To eliminate contaminants the transformer oil is reacted with hydrogen over a catalyst, removing the oxygenated and chlorinated species that degrade the electrical properties of the oil. The Hydrodec process restores the electrical properties of the oil to an ‘as new’ condition while destroying any chlorinated hydrocarbons present. Through this unique refining technology degraded transformer oils previously regarded as waste can be fully and safely recovered.

Hydrodec restores contaminated transformer oil (right) to 'as new' condition (centre)

Hydrodec restores contaminated transformer oil (right) to ‘as new’ condition (centre). [Photo: CSIRO]

Who was involved?

The early development of the Hydrodec process was carried out by scientists from CSIRO Energy Technology (in particular Dr Chris Fookes) in collaboration with personnel from TransGrid, (chiefly Dr Frances Mitchell and Mr Sen Peric). This work was supported through a Generic Technology Grant from the Department of Industry, Technology and Regional Development. More recently there have been on-going collaborations with the technology licensee, Hydrodec Development Corporation Pty Ltd, to scale up the process to a viable commercial technology.

Environmental and economic benefits

Traditional methods for reconditioning transformer oils are unsuitable for PCB contaminated oils as they produce a contaminated waste that presents another disposal issue. The Hydrodec process is extremely effective in the destruction of PCBs, reducing feed concentrations as high as 1 000 ppm to levels below the detection limit of about 10 parts per billion.

In addition, traditional processes cannot produce oil that has electrical properties comparable with Hydrodec Superfine® transformer oil, a product with superior oxidation stability and high performance characteristics and with specifications equivalent to that of new transformer oil. Not only is the Hydrodec process very effective at restoring the dielectric properties of the oil, it achieves oil yields in excess of 99%.

Implementation of the Hydrodec system translates to significant cost savings in transformer asset management as treated oil can be returned to service and disposal costs are avoided. It also means less crude oil needs to be imported and refined, therefore reducing the greenhouse gas emissions associated with oil production as well as disposal of the product where it is simply burnt as a fuel oil.

Other applications

Hydrodec is not just a solution for transformer oils and PCBs, it has been proven capable of treating a broad range of persistent organic pollutants including dioxins, pesticides, herbicides and petrochemical waste. High temperature incineration has been a widely used method for disposing of such toxic wastes overseas. However, potential formation of dioxins during this process is the single most important factor raised in public opposition to incineration as a solution to toxic waste destruction in Australia. The chemical process developed by the CSIRO team solves this problem in a very ingenious way. Process conditions make the formation of dioxins totally impossible and our research has shown the Hydrodec process can destroy such chlorinated toxic materials with single pass decontamination factors >99.99999%.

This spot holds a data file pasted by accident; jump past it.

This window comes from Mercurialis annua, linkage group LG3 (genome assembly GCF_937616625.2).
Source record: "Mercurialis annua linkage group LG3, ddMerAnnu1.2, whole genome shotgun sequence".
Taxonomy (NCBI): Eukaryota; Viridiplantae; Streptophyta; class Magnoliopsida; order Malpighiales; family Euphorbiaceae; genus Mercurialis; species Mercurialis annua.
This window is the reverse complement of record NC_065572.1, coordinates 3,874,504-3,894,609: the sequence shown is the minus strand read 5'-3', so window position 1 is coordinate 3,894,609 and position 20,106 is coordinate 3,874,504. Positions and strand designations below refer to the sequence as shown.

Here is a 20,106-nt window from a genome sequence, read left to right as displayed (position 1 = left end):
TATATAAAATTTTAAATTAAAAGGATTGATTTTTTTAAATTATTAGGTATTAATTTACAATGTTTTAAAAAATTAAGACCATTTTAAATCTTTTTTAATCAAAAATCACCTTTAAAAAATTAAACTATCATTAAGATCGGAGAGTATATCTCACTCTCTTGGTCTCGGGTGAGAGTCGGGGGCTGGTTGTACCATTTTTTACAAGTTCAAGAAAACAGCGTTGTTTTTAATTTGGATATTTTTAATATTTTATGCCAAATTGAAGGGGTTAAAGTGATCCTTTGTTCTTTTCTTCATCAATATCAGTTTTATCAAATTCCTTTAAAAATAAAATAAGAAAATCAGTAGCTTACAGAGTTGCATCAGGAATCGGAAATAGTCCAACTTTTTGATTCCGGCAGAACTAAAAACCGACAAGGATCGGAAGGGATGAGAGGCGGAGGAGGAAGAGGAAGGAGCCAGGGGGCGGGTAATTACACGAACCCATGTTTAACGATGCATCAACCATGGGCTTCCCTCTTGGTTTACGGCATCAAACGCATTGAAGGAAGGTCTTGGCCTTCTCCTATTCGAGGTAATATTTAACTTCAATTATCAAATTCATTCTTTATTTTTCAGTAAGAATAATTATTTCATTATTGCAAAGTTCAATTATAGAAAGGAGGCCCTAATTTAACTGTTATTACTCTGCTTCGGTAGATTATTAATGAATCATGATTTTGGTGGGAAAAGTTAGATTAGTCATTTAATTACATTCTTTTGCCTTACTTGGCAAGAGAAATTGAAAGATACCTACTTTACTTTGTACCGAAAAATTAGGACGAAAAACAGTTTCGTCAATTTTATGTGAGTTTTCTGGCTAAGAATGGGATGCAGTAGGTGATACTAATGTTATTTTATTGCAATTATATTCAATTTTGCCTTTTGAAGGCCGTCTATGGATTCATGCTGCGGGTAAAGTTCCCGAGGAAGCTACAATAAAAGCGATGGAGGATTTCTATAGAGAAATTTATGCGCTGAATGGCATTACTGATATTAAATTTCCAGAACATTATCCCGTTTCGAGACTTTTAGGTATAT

The CSIRO technology can also be applied to advanced processes for the production of aluminium and magnesium metals, which produce toxic waste and for which there has so far been no viable treatment option. When combined with thermal desorption processes our work has shown that Hydrodec could also be used for the treatment of contaminated soils.

Hydrodec’s commercialisation

The Hydrodec process and equipment are fully patented and have been exclusively licensed to the Hydrodec Development Corporation Pty Ltd, (now Hydrodec Group PLC) a company specifically formed to commercialise the technology for application worldwide and listed on the London Stock Exchange in 2004.

A 20 000 litre/day commercial scale module (scaled up from the 1 000 litres per day pilot plant operated at CSIRO’s Lucas Heights location), is now fully operational in regional New South Wales, processing transformer oil from Australian power utilities. In late 2008 Hydrodec Development Corporation entered the US market with the commissioning of a 100 000 litre/day plant in Ohio with another plant of similar capacity in the planning stage. The US market will be followed by the Japanese and European markets over the coming two to four years.

Beyond its implications for transformer oils the Hydrodec Development Corporation is looking to apply the process to the disposal of a large range of hazardous chlorinated chemicals and wastes without creating toxic by-products or hazardous emissions. This is potentially a very lucrative market.

In June 2008 CSIRO assisted Hydrodec Development Corporation to streamline their operating cash outflows, with the intention of making themselves more attractive to future investors as they move into global expansion, by converting its future royalty stream to a lump sum payment of A$5.6 million.

CSIRO 1 000 litre/day pilot plant at Lucas Heights. [Photo: CSIRO]

Source

  • Duffy GJ, 2010, Personal communication.